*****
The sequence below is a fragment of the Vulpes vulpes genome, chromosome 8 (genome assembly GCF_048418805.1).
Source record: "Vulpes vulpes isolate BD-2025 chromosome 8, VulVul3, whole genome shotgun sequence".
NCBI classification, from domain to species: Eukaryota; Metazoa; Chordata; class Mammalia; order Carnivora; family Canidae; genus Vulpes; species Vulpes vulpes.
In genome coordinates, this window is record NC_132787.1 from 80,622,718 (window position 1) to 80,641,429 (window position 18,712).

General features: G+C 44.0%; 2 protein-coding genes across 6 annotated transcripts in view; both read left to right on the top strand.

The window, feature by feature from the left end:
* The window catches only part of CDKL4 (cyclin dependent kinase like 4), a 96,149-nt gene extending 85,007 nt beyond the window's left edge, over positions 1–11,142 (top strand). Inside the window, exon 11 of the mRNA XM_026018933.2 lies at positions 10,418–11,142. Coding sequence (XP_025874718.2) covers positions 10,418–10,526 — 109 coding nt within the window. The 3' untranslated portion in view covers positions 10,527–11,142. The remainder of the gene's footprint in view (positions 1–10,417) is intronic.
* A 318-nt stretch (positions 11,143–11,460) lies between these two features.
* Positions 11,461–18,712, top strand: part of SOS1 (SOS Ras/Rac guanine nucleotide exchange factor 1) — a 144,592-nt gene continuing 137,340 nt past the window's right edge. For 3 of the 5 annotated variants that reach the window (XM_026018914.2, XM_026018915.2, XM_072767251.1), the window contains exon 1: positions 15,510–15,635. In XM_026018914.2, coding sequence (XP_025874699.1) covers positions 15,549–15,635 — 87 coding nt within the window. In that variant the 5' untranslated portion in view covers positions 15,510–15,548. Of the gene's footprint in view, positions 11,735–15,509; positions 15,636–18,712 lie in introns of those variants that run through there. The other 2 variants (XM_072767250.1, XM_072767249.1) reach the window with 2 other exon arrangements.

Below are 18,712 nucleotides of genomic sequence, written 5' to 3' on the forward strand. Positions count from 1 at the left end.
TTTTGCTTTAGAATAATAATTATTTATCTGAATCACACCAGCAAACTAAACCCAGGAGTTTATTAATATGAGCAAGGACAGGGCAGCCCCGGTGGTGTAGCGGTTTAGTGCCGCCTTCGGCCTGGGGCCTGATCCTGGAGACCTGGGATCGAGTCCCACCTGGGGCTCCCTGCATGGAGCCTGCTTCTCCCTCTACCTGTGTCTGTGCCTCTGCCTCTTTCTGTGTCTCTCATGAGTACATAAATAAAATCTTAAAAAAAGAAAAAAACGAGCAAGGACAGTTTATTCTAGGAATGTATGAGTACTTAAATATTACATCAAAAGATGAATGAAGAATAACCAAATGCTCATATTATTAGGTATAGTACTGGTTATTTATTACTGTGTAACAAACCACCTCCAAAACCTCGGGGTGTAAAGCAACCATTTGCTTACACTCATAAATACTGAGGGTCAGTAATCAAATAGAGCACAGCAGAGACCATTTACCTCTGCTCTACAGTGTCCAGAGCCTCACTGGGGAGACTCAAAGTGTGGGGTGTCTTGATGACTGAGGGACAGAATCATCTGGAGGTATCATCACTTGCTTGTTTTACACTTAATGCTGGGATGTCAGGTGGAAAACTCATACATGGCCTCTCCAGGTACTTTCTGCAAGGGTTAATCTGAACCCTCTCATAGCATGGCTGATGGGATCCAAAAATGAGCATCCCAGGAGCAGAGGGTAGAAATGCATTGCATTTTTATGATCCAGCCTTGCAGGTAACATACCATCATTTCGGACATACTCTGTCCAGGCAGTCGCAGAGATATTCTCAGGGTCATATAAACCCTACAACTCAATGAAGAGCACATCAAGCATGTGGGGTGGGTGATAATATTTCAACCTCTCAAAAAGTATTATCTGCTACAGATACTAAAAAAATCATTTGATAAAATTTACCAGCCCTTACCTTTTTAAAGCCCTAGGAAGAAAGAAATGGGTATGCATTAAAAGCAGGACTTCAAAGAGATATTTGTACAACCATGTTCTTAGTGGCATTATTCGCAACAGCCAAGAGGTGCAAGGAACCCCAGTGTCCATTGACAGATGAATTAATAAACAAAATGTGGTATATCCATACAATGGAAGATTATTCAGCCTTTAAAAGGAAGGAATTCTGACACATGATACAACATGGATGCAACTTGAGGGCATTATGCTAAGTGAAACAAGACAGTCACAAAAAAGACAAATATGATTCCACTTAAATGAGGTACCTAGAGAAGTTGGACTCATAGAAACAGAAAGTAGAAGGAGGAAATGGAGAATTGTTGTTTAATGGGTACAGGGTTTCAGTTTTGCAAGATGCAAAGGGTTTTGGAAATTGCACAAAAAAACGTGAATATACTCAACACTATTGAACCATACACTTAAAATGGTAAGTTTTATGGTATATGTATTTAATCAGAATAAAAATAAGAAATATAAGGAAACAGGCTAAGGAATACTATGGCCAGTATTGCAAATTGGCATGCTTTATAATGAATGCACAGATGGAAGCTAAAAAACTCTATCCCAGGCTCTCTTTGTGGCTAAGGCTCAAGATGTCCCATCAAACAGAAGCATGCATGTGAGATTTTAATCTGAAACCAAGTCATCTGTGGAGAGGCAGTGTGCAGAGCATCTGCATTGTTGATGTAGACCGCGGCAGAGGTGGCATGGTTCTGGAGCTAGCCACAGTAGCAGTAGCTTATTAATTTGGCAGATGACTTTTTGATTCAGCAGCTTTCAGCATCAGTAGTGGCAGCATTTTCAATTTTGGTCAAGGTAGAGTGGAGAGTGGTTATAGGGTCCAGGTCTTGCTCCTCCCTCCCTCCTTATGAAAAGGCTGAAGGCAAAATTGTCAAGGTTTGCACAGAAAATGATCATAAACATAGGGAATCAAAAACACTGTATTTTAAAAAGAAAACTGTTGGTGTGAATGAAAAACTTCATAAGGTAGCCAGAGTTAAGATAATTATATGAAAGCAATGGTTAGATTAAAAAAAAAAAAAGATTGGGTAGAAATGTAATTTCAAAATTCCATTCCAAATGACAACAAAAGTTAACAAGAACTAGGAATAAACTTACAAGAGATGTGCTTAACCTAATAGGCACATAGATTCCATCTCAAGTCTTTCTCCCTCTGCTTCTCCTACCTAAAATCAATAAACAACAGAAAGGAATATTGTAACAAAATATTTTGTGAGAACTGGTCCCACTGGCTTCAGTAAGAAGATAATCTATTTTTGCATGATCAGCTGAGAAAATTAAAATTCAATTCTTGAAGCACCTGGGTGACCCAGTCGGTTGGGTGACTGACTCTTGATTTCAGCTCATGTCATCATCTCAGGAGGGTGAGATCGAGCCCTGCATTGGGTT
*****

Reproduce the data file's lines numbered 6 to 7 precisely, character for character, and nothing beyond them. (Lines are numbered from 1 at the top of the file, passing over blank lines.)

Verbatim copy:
The window, feature by feature from the left end:
* The window catches only part of CDKL4 (cyclin dependent kinase like 4), a 96,149-nt gene extending 85,007 nt beyond the window's left edge, over positions 1–11,142 (top strand). Inside the window, exon 11 of the mRNA XM_026018933.2 lies at positions 10,418–11,142. Coding sequence (XP_025874718.2) covers positions 10,418–10,526 — 109 coding nt within the window. The 3' untranslated portion in view covers positions 10,527–11,142. The remainder of the gene's footprint in view (positions 1–10,417) is intronic.